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NYC anti-Islam subway ads lead to pink spray paint showdown

Prominent Egyptian-American journalist and activist Mona Eltahawy, author of FP's May/June cover story, was arrested on Tuesday in New York City and jailed overnight following a scuffle over American Freedom Defense Initiative leader Pamela Geller's anti-Islam subway ads. In a video shot by the New York Post, Eltahawy is seen defacing one of the ads with a can of pink spray paint, until Pamela Hall, a supporter of Geller's initiative, throws herself into the line of fire.

"Mona, do you have the right to do this?" Hall yells.

"I think this is freedom of expression," Eltahawy counters before letting loose with her brightly colored weapon of choice.

Things continue in this vein until NYPD officers intervene and promptly handcuff an indignant Eltahawy, who is clad in a coat almost the same shade as her paint.

"This is what happens when you nonviolently protest in America!" she shouts to the gathering crowd.

Eltahawy was later charged with criminal mischief, making graffiti, and possession of a graffiti instrument, all misdemeanors.

Geller's ads, which read "In any war between the civilized man and the savage, support the civilized man" and conclude with "Support Israel. Defeat Jihad," have been the cause of a legal and political firestorm in recent weeks. In late August, a federal court ruled that the Metropolitan Transit Authority couldn't prevent the ads from being posted. This order was unaffected by the spate of violent anti-American protests over the anti-Islam film "The Innocence of Muslims" currently taking place across the globe.

"Our hands are tied," Aaron Donovan, a spokesman for the authority, told the New York Times. New York City Mayor Michael Bloomberg defended the decision on Sept. 21, saying that Americans often have to tolerate things they find offensive because of the First Amendment.

Geller later blogged her version of the pink spray paint spat, calling Eltahawy a "thug" and correctly predicting that "This criminal behavior and fascism will be lauded in Leftist circles." The flurry of celebratory tweets from Eltahawy's many Twitter followers following her arrest would seem to confirm Geller's fears.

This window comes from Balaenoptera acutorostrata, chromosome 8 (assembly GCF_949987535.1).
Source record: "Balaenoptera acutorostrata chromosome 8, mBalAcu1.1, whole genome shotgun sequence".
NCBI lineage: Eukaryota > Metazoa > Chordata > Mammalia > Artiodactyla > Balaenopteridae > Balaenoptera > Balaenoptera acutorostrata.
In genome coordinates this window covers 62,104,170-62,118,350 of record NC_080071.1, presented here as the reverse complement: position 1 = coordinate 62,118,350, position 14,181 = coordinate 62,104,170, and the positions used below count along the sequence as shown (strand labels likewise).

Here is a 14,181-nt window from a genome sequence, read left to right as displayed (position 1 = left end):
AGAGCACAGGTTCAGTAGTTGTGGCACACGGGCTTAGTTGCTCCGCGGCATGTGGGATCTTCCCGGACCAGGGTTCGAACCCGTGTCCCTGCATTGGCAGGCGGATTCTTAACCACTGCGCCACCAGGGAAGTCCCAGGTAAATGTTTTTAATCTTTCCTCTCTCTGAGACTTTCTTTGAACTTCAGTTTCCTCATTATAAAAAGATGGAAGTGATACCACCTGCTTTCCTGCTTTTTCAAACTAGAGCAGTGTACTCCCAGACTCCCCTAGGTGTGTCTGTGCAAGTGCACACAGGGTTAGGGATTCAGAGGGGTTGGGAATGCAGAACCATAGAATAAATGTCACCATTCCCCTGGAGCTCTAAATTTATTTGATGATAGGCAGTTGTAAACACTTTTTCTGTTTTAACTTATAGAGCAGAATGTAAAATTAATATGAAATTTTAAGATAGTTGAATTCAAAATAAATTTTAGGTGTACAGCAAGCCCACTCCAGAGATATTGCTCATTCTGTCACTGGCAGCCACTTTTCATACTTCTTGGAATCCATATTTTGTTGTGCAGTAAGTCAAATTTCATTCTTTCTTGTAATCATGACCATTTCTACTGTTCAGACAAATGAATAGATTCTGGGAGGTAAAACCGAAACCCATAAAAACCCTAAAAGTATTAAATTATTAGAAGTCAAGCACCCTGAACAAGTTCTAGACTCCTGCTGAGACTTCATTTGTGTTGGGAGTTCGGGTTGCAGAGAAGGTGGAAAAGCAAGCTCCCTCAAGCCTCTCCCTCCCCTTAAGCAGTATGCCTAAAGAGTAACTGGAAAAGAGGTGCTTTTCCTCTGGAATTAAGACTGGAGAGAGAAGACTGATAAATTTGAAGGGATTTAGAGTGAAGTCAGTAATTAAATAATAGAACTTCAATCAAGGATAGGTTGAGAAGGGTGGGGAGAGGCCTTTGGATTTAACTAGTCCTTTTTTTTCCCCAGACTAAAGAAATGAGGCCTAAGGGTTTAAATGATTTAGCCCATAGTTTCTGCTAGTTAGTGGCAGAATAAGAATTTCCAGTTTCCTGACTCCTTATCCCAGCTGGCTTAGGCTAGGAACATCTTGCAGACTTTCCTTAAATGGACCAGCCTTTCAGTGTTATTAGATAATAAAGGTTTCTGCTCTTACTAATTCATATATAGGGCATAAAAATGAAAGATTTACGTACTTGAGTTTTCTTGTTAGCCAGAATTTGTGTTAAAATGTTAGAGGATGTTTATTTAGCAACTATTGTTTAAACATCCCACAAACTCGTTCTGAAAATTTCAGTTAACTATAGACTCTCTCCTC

Today, only the squat silhouette of a woman outlined in pink serves as a reminder of the confrontation, but Eltahawy's arrest has become something of a social media legend, inspiring the hashtags #freemona and #proudsavage as well as an online parody.

"As an US citizen I know that non-violent civil disobedience is one of many ways to fight racism," Eltahawy later tweeted.

If only Gandhi had thought of acquiring a can of pink spray paint.

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The most ridiculous anti-Japan boycotts

In addition to flagship brands like Mitsubishi, and Nissan, who have been hit by boycotts and vandalism in the midst of the tensions over the Senkaku islands, there have also been some more surprising victims of the fallout:

Haruki Murakami: Asahi Shimbun reports that the Beijing Municipal Bureau of Press and Publication has strongly suggested that booksellers refrain from releasing and selling books related to Japan, including the author's bestselling 1Q84

Medicine: According to Kyodo News, "Japanese pharmaceutical companies have reported a sharp increase in the return of pharmaceutical products from Chinese hospitals."

Chinese-made laptops:  Who cares where it was made, if it has a Japanese logo on it? The manager of a Sony laptop store in Shanghai tells the AP,  "We sold more than 100 last month, while in these 13 days in September, we sold fewer than 10... We all know these products are made in China, but with a Japanese brand, but it's just the way it is."

Chinese-owned sushi joints: According to the Wall Street Journal, "Online critics of the anti-Japanese push have pointed at China-owned businesses like sushi joints that have to put pro-China signs in their windows."

Classical piano: Chinese piano phenom Yundi Li has had to cancel a planned Japanese tour, featuring a program of Beethoven sonatas, after being "advised" by the Chinese government.

Skinny jeans: Japanese casual apparel chain Uniqlo was forced to close 42 of its stores in China during the initial demonstrations. When one Shanghai branch oulet, it put up a sign in the window, reading, “We support the claim that the Senkaku islands are inherently China’s territory”. Because heaven forbid you get some historical revisionism with your cashmere pullover. 

Not all brands are suffering. Chinese loyalists of high-end cosmetics giant Shiseido don't seemed too interested in switching their brand.

It also remains unclear what these tensions will mean for China's favorite Japanese celebrity, porn star Sora Aoi, who boasts more than 13 million followers on Weibo. Her online appeals for Chinese-Japanese friendship amid the dispute don't seem to have alienated her fans too much. As a sign waved at a recent anti-Japanese demonstration read, “the Diaoyu islands belong to China; Sora Aoi belongs to the world.”  

Update: We should note that this goes both ways. Japan's Sendai Zoo is now boycotting a pair of giant pandas. 

FACUNDO ARRIZABALAGA/AFP/Getty Images